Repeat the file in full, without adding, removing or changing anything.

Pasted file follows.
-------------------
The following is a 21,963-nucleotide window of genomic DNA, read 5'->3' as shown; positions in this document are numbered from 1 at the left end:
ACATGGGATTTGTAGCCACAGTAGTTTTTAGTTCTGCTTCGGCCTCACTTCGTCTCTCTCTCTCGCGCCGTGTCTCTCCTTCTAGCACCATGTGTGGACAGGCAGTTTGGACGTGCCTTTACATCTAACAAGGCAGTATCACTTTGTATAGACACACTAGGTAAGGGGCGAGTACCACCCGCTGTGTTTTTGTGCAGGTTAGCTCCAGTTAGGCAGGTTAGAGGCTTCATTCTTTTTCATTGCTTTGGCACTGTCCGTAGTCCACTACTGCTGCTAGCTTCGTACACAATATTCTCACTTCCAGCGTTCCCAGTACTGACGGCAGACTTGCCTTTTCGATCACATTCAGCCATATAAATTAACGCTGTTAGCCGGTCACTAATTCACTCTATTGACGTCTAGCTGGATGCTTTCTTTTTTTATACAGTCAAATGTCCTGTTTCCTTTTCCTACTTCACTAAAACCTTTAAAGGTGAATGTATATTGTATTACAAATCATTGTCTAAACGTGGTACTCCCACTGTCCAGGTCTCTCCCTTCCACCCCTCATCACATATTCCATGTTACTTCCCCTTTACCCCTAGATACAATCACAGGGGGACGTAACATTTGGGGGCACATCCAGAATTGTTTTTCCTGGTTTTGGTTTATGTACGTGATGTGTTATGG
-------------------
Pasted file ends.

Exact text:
The following is a 21,963-nucleotide window of genomic DNA, read 5'->3' as shown; positions in this document are numbered from 1 at the left end:
ACATGGGATTTGTAGCCACAGTAGTTTTTAGTTCTGCTTCGGCCTCACTTCGTCTCTCTCTCTCGCGCCGTGTCTCTCCTTCTAGCACCATGTGTGGACAGGCAGTTTGGACGTGCCTTTACATCTAACAAGGCAGTATCACTTTGTATAGACACACTAGGTAAGGGGCGAGTACCACCCGCTGTGTTTTTGTGCAGGTTAGCTCCAGTTAGGCAGGTTAGAGGCTTCATTCTTTTTCATTGCTTTGGCACTGTCCGTAGTCCACTACTGCTGCTAGCTTCGTACACAATATTCTCACTTCCAGCGTTCCCAGTACTGACGGCAGACTTGCCTTTTCGATCACATTCAGCCATATAAATTAACGCTGTTAGCCGGTCACTAATTCACTCTATTGACGTCTAGCTGGATGCTTTCTTTTTTTATACAGTCAAATGTCCTGTTTCCTTTTCCTACTTCACTAAAACCTTTAAAGGTGAATGTATATTGTATTACAAATCATTGTCTAAACGTGGTACTCCCACTGTCCAGGTCTCTCCCTTCCACCCCTCATCACATATTCCATGTTACTTCCCCTTTACCCCTAGATACAATCACAGGGGGACGTAACATTTGGGGGCACATCCAGAATTGTTTTTCCTGGTTTTGGTTTATGTACGTGATGTGTTATGG